Editor’s note: This story was changed to accurately reflect which candidates — Carol Rauschenberger and Toby Shaw — oppose video gambling in Elgin. The initial story mistakenly said Terry Gavin opposes video gambling, but he supports it.
Most candidates running for seats on the Elgin City Council support video gambling, but they are split on whether they approve of requiring businesses to obtain a license to operate in the city.
Roughly 150 people attended a forum Sunday afternoon organized by the League of Women Voters of the Elgin Area at the Gail Borden Public Library.
Incumbents John Prigge, Richard Dunne and Robert Gilliam, and 10 challengers — Grace Richard, Jerri McCue, Andrew Cuming, Mitchell Esterino, Cody Holt, Terry Gavin, Stephen Knight, Rosemarie Kahn, Thomas Armstrong and Carol Rauschenberger — are running for four, 4-year seats.
Toby Shaw and Craig Dresang are running for one, 2-year seat.
All the candidates attended the forum except Gilliam, who was hospitalized after an asthma attack.
The candidates were asked to give yes/no answers regarding their support for video gambling and business licenses.
Gavin, Rauschenberger, Shaw, Holt, Kahn and Cuming said they oppose business licenses, which were created in late 2009 and whose costs vary for businesses based on square footage; Dunne, Armstrong, Knight, Dresang, McCue, Richard, Prigge, Esterino said they are OK with it.
Only two candidates — Rauschenberger and Shaw — said they oppose video gambling in Elgin. Earlier this week, the city council approved an ordinance allowing video gambling to come to town.
The forum touched on a wide range of topics and included questions submitted by the audience. Many of the candidates circled back to the issue of taxes and fees in Elgin.
Shaw said residents are paying too much and the city should look at spending some of its surplus. Kahn said diversification of revenues works when done properly, but that’s not the case in Elgin.
Gavin also said Elgin has an excessive surplus and decried a proposed stormwater utility tax that might go into effect in 2014.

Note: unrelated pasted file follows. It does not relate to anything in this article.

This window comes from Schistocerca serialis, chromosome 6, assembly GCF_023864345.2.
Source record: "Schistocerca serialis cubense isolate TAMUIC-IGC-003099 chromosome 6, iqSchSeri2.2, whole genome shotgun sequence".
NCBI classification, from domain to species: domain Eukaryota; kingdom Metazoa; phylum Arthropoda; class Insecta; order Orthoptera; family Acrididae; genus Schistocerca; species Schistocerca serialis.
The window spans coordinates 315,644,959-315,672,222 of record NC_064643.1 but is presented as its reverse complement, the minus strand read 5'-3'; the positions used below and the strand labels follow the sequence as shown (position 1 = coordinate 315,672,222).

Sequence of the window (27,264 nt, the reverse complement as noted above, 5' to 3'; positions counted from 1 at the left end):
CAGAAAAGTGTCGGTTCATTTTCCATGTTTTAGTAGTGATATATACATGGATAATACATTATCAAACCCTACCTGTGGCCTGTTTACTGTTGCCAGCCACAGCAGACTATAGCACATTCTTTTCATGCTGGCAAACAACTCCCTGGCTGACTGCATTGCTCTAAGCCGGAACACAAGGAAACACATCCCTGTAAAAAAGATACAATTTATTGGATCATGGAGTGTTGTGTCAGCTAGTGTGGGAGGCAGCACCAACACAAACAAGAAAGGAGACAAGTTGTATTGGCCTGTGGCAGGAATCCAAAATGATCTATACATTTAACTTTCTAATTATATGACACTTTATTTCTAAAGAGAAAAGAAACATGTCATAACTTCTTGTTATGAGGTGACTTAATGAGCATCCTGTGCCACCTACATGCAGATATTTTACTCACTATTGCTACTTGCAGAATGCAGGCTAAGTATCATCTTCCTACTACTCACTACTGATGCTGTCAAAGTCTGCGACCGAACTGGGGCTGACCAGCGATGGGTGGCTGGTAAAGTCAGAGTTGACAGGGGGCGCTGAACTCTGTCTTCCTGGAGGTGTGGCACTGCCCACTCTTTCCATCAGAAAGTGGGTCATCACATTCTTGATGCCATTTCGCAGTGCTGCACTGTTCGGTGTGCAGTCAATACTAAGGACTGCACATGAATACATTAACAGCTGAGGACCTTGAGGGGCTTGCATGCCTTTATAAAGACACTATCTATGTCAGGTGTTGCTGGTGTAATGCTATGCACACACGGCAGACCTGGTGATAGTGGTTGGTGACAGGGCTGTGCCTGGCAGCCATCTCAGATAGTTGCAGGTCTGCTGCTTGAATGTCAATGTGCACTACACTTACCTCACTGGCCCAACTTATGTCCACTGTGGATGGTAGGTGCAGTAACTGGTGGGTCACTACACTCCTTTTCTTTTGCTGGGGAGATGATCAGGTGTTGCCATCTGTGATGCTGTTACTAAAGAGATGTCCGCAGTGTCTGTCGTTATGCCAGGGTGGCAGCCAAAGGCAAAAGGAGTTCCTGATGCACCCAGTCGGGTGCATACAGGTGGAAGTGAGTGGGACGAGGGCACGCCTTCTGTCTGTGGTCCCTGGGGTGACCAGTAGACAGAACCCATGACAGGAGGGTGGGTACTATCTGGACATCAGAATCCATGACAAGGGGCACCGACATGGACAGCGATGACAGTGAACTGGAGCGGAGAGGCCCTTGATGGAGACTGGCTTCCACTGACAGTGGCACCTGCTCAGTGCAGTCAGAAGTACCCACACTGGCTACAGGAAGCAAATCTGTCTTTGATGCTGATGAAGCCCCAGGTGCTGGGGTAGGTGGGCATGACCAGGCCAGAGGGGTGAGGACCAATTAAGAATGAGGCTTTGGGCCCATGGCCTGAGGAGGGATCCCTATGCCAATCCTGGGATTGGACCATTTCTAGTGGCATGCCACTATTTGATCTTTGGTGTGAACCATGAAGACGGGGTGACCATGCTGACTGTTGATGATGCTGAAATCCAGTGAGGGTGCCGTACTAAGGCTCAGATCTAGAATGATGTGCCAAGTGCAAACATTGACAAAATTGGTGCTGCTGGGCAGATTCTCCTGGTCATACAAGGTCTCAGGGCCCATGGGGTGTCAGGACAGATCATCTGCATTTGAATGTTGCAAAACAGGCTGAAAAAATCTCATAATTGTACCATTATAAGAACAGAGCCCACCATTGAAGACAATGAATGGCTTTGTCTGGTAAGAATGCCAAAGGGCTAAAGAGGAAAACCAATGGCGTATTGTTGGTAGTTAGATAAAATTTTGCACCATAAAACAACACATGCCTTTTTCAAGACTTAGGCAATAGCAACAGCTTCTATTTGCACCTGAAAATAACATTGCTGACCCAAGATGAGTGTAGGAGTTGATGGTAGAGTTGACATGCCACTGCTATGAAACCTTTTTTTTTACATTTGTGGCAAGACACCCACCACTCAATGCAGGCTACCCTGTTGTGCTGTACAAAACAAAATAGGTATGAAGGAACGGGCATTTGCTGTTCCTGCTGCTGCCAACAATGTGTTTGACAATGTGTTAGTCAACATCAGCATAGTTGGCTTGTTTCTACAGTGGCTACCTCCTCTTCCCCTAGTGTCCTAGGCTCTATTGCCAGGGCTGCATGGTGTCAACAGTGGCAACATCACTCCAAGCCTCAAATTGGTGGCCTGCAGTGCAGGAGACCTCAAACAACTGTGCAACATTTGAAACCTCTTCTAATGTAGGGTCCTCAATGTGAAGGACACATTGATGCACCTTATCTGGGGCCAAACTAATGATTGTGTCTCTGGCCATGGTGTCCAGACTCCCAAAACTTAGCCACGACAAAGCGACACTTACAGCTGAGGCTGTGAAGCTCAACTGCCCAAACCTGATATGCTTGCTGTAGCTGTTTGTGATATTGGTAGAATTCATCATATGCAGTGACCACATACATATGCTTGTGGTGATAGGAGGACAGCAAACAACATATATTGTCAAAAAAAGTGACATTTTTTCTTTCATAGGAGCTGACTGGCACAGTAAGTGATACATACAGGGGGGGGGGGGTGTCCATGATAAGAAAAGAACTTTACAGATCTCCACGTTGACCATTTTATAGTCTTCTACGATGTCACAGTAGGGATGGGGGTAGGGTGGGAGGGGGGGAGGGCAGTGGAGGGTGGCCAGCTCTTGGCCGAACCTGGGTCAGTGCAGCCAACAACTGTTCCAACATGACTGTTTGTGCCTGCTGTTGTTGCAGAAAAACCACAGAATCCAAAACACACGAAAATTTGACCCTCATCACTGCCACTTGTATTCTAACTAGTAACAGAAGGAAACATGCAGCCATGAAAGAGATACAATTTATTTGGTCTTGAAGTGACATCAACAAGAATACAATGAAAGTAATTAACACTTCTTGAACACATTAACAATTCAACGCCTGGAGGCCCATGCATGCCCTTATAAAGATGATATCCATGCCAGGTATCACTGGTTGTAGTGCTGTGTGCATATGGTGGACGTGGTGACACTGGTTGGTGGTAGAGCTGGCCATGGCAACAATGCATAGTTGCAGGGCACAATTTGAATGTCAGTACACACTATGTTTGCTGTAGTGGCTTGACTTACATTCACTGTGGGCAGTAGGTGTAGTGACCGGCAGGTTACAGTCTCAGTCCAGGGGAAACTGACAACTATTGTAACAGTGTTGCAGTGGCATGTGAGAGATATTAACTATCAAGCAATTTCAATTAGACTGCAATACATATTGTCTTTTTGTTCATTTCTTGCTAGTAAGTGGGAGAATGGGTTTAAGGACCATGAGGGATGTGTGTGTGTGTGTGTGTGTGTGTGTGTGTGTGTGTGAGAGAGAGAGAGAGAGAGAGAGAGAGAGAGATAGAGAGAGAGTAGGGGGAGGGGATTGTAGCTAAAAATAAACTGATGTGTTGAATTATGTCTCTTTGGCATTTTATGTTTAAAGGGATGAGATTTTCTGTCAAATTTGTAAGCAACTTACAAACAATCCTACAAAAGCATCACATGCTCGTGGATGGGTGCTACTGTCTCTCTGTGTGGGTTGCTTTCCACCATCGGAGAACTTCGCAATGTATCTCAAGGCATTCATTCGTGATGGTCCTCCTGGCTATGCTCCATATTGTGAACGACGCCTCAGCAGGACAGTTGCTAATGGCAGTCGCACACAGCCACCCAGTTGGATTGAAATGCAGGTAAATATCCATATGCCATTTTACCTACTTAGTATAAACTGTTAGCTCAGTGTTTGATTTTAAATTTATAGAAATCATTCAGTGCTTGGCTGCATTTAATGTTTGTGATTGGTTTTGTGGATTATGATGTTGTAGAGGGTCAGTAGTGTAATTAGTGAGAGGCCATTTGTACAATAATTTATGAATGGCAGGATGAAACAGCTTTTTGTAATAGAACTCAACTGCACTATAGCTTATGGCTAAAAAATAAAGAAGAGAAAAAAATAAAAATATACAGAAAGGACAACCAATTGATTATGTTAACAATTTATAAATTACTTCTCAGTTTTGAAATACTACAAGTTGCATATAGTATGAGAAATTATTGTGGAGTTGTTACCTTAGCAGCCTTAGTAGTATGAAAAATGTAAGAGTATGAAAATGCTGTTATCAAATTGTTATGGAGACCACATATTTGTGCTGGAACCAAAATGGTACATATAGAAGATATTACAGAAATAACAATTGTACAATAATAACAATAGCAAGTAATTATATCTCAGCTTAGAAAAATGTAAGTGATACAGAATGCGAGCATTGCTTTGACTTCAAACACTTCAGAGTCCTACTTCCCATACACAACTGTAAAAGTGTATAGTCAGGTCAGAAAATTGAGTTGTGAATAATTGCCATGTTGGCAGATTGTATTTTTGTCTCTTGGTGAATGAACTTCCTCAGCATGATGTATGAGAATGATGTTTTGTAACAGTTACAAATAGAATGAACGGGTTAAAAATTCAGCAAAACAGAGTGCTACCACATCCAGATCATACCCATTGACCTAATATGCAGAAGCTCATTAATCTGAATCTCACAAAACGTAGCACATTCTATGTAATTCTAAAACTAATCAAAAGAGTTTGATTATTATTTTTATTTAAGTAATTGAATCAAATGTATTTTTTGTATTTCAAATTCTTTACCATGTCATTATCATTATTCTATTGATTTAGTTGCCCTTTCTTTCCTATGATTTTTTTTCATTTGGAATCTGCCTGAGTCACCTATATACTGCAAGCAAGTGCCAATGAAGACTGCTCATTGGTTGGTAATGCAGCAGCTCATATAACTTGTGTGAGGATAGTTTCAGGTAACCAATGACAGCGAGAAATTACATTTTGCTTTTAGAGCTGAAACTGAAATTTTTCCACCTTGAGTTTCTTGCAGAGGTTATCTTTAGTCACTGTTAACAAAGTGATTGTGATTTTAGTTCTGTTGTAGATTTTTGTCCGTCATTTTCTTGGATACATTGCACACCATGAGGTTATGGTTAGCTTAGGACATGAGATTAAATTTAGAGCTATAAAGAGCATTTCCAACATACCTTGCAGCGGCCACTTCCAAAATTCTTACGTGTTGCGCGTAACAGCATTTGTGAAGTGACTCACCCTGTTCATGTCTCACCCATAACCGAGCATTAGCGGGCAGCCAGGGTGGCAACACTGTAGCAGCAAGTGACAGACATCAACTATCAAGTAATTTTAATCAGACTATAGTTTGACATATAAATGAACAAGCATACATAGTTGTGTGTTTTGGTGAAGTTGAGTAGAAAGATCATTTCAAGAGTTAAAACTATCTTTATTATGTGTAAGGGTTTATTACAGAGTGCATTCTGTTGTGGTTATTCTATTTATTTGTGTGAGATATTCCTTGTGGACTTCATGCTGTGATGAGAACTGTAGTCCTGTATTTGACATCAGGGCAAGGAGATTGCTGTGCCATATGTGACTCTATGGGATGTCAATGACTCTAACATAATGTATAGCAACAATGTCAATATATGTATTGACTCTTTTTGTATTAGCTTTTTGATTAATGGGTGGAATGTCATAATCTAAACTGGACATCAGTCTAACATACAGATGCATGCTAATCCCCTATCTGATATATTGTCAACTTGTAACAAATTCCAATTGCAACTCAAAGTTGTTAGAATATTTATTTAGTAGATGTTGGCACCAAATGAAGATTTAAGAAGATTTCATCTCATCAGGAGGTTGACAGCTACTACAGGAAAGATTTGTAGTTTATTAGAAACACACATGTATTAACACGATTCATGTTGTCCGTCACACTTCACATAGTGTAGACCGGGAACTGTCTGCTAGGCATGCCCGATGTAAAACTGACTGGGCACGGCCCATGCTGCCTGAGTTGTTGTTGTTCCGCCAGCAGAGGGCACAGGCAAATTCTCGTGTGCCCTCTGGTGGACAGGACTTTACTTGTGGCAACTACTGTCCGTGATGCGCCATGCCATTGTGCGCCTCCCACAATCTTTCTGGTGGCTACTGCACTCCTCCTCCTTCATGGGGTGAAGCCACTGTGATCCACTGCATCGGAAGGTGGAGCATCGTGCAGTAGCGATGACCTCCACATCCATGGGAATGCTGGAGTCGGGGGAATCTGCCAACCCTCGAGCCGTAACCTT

Dresang, on the other hand, touted Elgin’s AAA bond rating as an example that the city’s fiscal policy is on the right track.
Esterino also said the city is doing well financially.
“I believe Elgin is on the cusp of becoming the number one city in the northwest (suburbs),” Esterino said.
Prigge, who voted against the 2013 budget, said he supports diversification of revenues only when nonresidents are chipping in.
“We need to apologize to you. We overcharge you for taxes,” Prigge said.
Elgin must reduce taxes and fees to attract more businesses, Cuming said. He also said funding the Downtown Neighborhood Association doesn’t bring enough in return.
Rauschenberger, on the other hand, said she supports funding the “homegrown” DNA, but not the Elgin Area Chamber of Commerce, which “has a national agenda at times.”
Holt said government needs to be more transparent.
“I’ll sit down at city hall all night scanning documents, if that’s what it takes,” Holt said.
Dunne said he believes the budget process is transparent, though the city could work on getting residents more involved. He also pointed out that the city council’s decision to lower property taxes in the last two years is enticing to new businesses.
Elgin’s sprinkling system requirements for commercial structures hinders development, Richard said, adding she wants to focus on redeveloping downtown.
City government has to “get out of the way of business” while promoting sustainability, McCue said. She also believes Elgin does a good job of promoting diversity, as exemplified by last year’s first International Festival, or iFest.
Knight said he supports funding the Eastside Recreation Center, even if it is loses money.
“Lower-income families get a huge benefit from that,” Knight said.
Kahn, however, said the recreation center should be closed, and that money spent on busing kids to The Centre, which offers better facilities.
Rauschenberger said the city must work collaboratively with Elgin Area School District U-46 and neighboring school districts.
“We need to support the schools in a positive, forward, vocal way,” she said.
Dresang said the city needs to hire someone in a marketing and communications position to recruit more homebuyers.
Ÿ To see all our coverage of the Elgin City Council race, including candidate bios, go to dailyherald.com/news/politics/election/race/Elgin-City-Council.Copyright © 2014 Paddock Publications, Inc. All rights reserved.